With Dark Screams: Volume Four, editors Brian James Freeman and Richard Chizmar have again assembled an all-star cast of contributors for their anthology series. Featuring names like Barker, Garton, Gorman, Morton and Graham, Volume Four probably has the the most consistently outstanding group of writers yet. While the names provide great marquee value, their work is a bit uneven. Clive Barker’s entry is unusually light and Heather Graham’s is an oft recycled concept, but original tales from Ray Garton and Lisa Morton are very strong, as is Ed Gorman’s reprinted nod to Stephen King.
The collection opens with “The Departed” by Clive Barker. The story was titled “Hermione and the Moon” upon its first publication in The New York Times on October 30, 1992. The publication in The Times is also likely the reason the story is very mild and accessible, especially by Barker’s standards. The reader will not find the characteristics of his Books of Blood tales here, their sexuality and violence traded in for a tender tale of a recently deceased mother looking to see her child one last time. The story is far from Barker’s best, but not without its charm, and is quite short.
Lisa Morton’s “The New War” is the most unique and thought-provoking of the collections tales. It finds a World War II veteran recovering from hip surgery in a nursing home, desperately fighting to keep his grip on his life and surroundings. The terrors that are only present in one’s own mind are, in the tale, much greater than anything found on a battlefield.
Ray Garton’s “Sammy Comes Home” is both a horror story and a dog story. Garton is as good a horror writer as there is working today and this work just makes that more clear. He uses the inherent emotional attachment the reader has for dogs to tell a story of love and loss and what one has to do in the face of terror. Dogs and cats are disappearing from the Hale neighborhood, including their own dog Sammy. The tension is complicated and well realized as the horror only starts once the pets start returning home. The question of what happens when man’s best friend becomes his biggest enemy is central.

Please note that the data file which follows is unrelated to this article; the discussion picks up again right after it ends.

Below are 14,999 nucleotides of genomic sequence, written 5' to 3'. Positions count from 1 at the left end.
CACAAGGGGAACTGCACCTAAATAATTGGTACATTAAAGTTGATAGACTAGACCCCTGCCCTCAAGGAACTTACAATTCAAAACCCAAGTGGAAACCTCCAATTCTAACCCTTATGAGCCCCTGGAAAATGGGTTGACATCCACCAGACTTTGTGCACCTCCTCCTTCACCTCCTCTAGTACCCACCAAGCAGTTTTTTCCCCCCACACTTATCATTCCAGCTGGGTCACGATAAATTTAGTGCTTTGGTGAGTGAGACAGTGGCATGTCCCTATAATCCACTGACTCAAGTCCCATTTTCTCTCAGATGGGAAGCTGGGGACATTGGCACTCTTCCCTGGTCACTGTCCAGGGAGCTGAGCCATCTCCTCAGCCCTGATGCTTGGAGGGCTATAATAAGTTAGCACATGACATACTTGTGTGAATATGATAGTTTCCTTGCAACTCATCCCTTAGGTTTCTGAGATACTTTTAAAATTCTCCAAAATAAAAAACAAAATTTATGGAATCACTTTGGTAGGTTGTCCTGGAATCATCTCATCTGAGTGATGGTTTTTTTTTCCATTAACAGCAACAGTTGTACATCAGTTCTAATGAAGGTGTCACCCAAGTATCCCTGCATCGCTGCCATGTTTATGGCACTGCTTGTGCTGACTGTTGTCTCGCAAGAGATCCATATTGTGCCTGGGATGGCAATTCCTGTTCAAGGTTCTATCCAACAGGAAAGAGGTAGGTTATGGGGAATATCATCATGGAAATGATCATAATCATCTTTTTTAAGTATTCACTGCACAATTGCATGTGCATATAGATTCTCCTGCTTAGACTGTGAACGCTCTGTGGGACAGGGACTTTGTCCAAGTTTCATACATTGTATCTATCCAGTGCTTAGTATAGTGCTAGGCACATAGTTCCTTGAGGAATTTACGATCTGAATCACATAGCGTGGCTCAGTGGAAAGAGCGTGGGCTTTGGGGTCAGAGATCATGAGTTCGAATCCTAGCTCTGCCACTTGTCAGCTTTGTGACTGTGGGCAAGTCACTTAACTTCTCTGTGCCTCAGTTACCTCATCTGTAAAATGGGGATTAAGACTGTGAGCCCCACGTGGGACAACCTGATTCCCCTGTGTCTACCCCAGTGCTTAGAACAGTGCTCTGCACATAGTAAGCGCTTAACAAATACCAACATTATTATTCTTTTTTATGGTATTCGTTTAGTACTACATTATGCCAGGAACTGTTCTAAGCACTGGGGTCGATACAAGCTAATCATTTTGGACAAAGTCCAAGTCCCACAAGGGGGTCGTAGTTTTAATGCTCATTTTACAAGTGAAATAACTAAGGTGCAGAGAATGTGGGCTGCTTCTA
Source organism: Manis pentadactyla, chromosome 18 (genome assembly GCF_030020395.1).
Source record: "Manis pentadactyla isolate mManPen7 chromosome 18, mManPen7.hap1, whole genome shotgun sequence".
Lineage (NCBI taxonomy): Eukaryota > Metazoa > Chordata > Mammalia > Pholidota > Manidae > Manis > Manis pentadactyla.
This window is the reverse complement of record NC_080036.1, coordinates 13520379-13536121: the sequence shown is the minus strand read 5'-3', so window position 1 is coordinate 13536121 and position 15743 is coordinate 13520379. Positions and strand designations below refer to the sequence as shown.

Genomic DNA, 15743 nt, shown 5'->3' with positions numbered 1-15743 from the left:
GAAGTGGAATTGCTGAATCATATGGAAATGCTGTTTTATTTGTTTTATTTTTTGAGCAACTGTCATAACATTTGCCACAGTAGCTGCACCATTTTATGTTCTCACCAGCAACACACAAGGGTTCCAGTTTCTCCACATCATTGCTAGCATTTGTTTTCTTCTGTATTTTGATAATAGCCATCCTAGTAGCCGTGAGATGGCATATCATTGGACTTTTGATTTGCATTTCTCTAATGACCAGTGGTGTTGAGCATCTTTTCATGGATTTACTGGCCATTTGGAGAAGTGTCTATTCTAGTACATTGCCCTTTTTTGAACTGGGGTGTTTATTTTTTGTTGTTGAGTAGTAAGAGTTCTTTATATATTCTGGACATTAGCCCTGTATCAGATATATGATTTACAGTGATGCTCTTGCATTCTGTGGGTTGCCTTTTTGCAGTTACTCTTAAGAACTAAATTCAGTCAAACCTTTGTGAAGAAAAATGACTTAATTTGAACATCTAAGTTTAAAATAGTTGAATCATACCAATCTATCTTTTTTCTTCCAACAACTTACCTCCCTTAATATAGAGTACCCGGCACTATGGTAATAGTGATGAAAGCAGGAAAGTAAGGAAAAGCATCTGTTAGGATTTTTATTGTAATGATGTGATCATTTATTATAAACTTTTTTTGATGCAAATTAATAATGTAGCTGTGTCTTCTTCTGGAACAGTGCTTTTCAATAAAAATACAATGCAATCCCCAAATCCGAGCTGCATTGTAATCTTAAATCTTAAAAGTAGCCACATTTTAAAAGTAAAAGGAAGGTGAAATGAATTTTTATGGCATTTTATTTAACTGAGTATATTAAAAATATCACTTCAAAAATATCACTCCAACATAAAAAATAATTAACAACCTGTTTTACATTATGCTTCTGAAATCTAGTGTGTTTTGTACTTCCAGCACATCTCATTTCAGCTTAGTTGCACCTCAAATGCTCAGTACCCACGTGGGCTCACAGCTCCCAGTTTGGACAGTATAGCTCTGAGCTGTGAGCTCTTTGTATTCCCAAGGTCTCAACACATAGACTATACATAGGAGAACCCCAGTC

The longest story in the collection comes courtesy of Ed Gorman and was originally published in the 1995 book Cages. The story is dedicated to Stephen King and certainly has the feel of some of King’s better short works. Gorman only rarely ventures into horror, often writing mysteries and the occasional oat-opera, and it’s always welcome when he does. “The Brasher Girl” is a story of madness, possibly shared madness and violence.
The closing story is Heather Graham’s “Creature Feature,” which fails to break any new ground or capitalize on genre cliches. The story finds characters at a convention celebrating creature effects and makeup for the film industry. In a story that’s been revisited for decades, some of the life-size creations at the con seem a bit too real. How did they create such lifelike killers and victims? You probably already know.
Dark Screams: Volume Four is well worth picking up, even with a few less than stellar entries. Always priced to sell, Ray Garton, Ed Gorman and Lisa Morton give the readers their money’s worth.
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